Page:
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By Starla Pointer • Staff Writer • 

Veterans honor those who came before

To emphasize the point, she turned to her 5-year-old and asked, “Why are we here today?” Eden, decked out in a blue and white dress set off by a pair of red shoes, responded, “To pay our respects ... “

Her mother, also wearing American colors, joined her so they finished the sentence together: “... our respects for those who fought for our freedom.”

They weren’t alone in that sentiment. Several dozen people gathered at the cemetery for the service, organized by the American Legion Post 21, the American Legion Riders and the Legion Auxiliary.

The Y-C event was part of a full day of Memorial Day remembrances hosted by veterans. The group also made presentations at the Amity, Dayton Odd Fellows and Evergreen cemeteries, in downtown Dayton and at the McMinnville Legion hall.

During the event at Y-C, the American flag took pride of place. Alongside it, Army paratrooper Mark Heasley held a black POW/MIA flag.

“This is a way for us to give back so people understand what veterans did, what THEY did,” Heasley said.

He was referring particularly to World War II vets, who especially deserve recognition, he said. “They are the ‘Greatest Generation,’” he noted.

Heasley said he was inspired by those who served before him when he joined the Army. He fought in Grenada, served in the Sinai following the peace accord signed by President Jimmy Carter and helped restore order during the Indiantown Gap Cuban refugee riot.

During Monday’s ceremony, Steven Farley, a Legion rider, stepped up beside Heasley to talk about POW/MIAs — American servicemen still missing from numerous conflicts. We must never forget them or stop trying to bring them home, he said.

Farley, an Air Force veteran, said he was participating in the Memorial Day event mostly in honor of his father, decorated WWII, Korea and Vietnam veteran Homer Farley, who died earlier this year.

“I do this in remembrance of my dad and all veterans,” he said. “We would not have the freedoms we have today without their sacrifices, and the sacrifices of their families.

“More people need to honor fallen veterans,” he added. “More people need to remember they’ve given us all the freedoms we have today.”

Richard McJunkin, who helped organized the Memorial Day tour, told the crowd about the history of the holiday.

Until 1971, when it was made one of the Monday federal holidays, it was called “Decoration Day” and celebrated on May 30. That date was chosen in 1868 for a reason: none of the Civil War battles had taken place on May 30, so it was considered a “neutral” day for honoring all those who died in the War Between the States.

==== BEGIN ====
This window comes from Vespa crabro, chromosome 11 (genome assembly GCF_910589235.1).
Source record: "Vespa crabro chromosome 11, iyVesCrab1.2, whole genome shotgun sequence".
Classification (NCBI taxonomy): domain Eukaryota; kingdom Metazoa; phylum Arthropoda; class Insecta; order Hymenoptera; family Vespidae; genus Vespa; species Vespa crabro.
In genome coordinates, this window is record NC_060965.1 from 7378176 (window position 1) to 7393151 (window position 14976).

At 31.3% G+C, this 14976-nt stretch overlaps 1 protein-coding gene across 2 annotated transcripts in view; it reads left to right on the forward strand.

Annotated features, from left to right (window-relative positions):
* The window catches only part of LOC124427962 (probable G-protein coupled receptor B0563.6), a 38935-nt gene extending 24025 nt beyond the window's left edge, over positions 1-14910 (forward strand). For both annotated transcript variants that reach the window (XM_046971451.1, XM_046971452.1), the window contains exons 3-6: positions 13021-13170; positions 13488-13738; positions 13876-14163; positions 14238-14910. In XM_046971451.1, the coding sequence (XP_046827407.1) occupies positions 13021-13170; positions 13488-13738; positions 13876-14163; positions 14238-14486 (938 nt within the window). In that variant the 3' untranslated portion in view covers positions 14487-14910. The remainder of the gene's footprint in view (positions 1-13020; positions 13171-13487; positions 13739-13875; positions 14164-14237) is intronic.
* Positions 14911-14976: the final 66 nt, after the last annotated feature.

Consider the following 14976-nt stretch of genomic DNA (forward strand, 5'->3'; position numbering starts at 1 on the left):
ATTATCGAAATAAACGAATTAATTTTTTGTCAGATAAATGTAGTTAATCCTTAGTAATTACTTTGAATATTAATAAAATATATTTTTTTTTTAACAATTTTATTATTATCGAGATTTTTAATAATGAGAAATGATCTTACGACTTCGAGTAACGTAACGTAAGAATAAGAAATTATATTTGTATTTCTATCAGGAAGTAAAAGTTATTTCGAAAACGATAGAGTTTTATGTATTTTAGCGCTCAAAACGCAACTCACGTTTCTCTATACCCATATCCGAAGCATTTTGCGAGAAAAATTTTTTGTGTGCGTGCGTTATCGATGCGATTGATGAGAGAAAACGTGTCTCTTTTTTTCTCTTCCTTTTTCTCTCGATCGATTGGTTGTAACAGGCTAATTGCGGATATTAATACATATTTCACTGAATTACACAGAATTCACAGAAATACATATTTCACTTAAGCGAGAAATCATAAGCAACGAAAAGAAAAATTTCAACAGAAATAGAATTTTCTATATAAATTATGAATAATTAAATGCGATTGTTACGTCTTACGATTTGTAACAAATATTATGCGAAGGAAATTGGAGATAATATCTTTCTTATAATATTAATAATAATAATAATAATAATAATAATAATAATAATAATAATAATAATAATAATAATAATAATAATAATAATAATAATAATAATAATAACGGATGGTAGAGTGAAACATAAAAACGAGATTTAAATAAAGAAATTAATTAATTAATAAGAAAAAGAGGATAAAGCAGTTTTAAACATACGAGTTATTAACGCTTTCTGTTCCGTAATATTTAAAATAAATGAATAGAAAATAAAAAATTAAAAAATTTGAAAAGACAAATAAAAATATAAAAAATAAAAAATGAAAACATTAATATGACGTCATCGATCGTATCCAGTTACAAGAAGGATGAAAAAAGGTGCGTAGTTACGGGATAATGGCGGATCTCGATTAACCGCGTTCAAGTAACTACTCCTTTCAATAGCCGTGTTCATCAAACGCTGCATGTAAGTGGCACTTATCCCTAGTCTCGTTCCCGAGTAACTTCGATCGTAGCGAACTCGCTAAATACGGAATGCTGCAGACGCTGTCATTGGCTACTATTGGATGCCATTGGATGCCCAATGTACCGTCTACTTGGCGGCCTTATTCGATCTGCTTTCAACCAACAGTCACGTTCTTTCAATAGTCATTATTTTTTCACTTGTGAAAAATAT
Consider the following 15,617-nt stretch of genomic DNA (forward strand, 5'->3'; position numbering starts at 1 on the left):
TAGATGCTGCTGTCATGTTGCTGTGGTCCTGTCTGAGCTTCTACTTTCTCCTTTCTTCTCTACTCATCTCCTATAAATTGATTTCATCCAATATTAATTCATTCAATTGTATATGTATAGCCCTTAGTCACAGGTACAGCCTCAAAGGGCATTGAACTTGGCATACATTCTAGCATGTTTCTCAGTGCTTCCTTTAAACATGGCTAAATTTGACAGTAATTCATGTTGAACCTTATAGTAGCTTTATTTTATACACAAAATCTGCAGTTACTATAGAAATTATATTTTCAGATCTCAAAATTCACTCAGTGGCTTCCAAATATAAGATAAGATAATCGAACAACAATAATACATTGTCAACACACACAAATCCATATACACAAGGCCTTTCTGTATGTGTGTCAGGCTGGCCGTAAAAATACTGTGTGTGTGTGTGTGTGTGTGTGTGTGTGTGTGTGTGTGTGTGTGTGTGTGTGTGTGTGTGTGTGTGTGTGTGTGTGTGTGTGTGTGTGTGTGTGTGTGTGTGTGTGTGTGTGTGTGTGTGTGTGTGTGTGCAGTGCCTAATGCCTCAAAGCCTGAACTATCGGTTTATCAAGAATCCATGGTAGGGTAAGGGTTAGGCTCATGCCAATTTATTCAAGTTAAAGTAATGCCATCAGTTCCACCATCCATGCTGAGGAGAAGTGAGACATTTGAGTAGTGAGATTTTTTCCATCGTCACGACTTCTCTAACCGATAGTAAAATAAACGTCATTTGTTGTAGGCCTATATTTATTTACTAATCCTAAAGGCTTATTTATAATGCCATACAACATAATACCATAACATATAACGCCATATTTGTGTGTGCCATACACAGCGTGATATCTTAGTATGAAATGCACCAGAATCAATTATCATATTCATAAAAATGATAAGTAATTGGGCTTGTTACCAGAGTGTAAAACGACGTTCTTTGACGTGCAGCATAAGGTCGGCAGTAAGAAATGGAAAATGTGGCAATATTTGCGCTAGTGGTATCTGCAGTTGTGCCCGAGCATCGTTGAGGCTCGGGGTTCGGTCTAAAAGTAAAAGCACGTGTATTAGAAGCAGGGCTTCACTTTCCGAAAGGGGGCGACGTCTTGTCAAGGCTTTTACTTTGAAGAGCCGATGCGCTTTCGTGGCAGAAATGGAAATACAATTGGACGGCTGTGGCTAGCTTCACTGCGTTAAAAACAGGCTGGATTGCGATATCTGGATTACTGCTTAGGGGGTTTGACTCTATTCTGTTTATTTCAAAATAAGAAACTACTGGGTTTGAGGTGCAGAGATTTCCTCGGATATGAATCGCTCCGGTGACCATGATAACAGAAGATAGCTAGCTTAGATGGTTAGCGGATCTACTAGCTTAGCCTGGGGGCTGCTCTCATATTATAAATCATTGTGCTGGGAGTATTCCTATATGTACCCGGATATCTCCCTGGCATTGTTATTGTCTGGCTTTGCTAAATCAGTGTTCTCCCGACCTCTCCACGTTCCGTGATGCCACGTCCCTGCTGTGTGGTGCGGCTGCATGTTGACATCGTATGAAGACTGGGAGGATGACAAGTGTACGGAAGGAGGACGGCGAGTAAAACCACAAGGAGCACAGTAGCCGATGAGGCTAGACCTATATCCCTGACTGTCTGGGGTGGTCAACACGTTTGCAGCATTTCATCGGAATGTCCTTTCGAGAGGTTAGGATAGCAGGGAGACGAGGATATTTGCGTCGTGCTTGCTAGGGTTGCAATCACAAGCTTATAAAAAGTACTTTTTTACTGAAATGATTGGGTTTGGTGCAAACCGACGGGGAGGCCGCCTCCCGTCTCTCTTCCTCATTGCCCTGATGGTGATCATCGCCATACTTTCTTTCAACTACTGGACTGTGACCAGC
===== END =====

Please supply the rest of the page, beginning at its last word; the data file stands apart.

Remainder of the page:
Before that, Civil War soldiers had been honored on various days at cemeteries near numerous battlefields. Widows and mothers placed spring flowers on the graves, leading to the name “Decoration Day.”

It wasn’t until after World War I that the whole nation marked the holiday, McJunkin said. The world war brought Americans together to fight a common cause, finally healing rifts remaining from the Civil War.

Over the decades, Decoration Day became the date to honor all fallen soldiers, from every conflict. And today, as Memorial Day, it’s also a day to honor other loved ones who’ve died, not just veterans.

We must remember Memorial Day’s origins and its purpose, McJunkin said. Some people now consider it the start of summer, he said. But they should never forget that it’s a day for honoring those who fought for our freedoms.

After McJunkin spoke, Elva Salinas and Gretchen Jones of the Legion Auxiliary laid a red, white and blue flowered wreath near the flag and a display of boots, a rifle and a helmet, denoting those killed in action.

The wreath represents the message of “honor, respect and love” that should be on each soldier’s grave, Salinas said. She said each of these veterans “did whatever had to be done ... was brave enough to give his life ... never will be forgotten.”

Then gunfire shattered the quiet as Angel Mendoza, Vic Banke and Thomas Clayton, members of the Veterans Honor Guard, fired their rifles three times. The reports echoed off the nearby hills, reinforcing the salute.

Honor guard members and others stood at attention as the ceremony ended with “Taps.”

On either side of the ceremony, Chuck Knapp and Marylou Keller lifted their bugles. The notes of the national song of remembrance echoed, then faded, leaving silence once more.


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